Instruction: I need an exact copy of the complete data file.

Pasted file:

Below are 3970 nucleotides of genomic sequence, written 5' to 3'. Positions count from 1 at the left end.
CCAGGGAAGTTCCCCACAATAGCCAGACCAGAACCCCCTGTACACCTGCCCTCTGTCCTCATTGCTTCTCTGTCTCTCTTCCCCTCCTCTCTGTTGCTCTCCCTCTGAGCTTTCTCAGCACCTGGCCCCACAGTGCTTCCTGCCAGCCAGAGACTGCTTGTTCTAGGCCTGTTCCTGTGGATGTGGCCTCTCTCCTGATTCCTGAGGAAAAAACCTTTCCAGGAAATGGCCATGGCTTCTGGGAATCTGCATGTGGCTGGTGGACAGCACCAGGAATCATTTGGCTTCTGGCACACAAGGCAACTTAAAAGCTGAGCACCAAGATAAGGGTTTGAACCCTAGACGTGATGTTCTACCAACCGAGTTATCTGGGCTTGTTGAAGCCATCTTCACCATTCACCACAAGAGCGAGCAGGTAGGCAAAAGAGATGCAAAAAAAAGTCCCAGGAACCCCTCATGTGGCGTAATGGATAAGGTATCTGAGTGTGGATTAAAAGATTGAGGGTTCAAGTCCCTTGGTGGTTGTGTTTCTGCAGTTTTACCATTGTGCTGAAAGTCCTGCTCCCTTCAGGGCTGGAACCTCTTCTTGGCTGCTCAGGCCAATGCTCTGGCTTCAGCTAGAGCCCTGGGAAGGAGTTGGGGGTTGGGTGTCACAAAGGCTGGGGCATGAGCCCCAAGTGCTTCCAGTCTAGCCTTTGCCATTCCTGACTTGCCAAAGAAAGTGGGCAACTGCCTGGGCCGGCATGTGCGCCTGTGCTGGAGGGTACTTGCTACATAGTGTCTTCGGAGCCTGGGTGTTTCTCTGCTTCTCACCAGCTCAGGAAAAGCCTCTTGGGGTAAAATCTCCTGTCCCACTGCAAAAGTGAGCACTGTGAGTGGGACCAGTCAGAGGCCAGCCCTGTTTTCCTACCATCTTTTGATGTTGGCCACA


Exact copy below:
Below are 3970 nucleotides of genomic sequence, written 5' to 3'. Positions count from 1 at the left end.
CCAGGGAAGTTCCCCACAATAGCCAGACCAGAACCCCCTGTACACCTGCCCTCTGTCCTCATTGCTTCTCTGTCTCTCTTCCCCTCCTCTCTGTTGCTCTCCCTCTGAGCTTTCTCAGCACCTGGCCCCACAGTGCTTCCTGCCAGCCAGAGACTGCTTGTTCTAGGCCTGTTCCTGTGGATGTGGCCTCTCTCCTGATTCCTGAGGAAAAAACCTTTCCAGGAAATGGCCATGGCTTCTGGGAATCTGCATGTGGCTGGTGGACAGCACCAGGAATCATTTGGCTTCTGGCACACAAGGCAACTTAAAAGCTGAGCACCAAGATAAGGGTTTGAACCCTAGACGTGATGTTCTACCAACCGAGTTATCTGGGCTTGTTGAAGCCATCTTCACCATTCACCACAAGAGCGAGCAGGTAGGCAAAAGAGATGCAAAAAAAAGTCCCAGGAACCCCTCATGTGGCGTAATGGATAAGGTATCTGAGTGTGGATTAAAAGATTGAGGGTTCAAGTCCCTTGGTGGTTGTGTTTCTGCAGTTTTACCATTGTGCTGAAAGTCCTGCTCCCTTCAGGGCTGGAACCTCTTCTTGGCTGCTCAGGCCAATGCTCTGGCTTCAGCTAGAGCCCTGGGAAGGAGTTGGGGGTTGGGTGTCACAAAGGCTGGGGCATGAGCCCCAAGTGCTTCCAGTCTAGCCTTTGCCATTCCTGACTTGCCAAAGAAAGTGGGCAACTGCCTGGGCCGGCATGTGCGCCTGTGCTGGAGGGTACTTGCTACATAGTGTCTTCGGAGCCTGGGTGTTTCTCTGCTTCTCACCAGCTCAGGAAAAGCCTCTTGGGGTAAAATCTCCTGTCCCACTGCAAAAGTGAGCACTGTGAGTGGGACCAGTCAGAGGCCAGCCCTGTTTTCCTACCATCTTTTGATGTTGGCCACA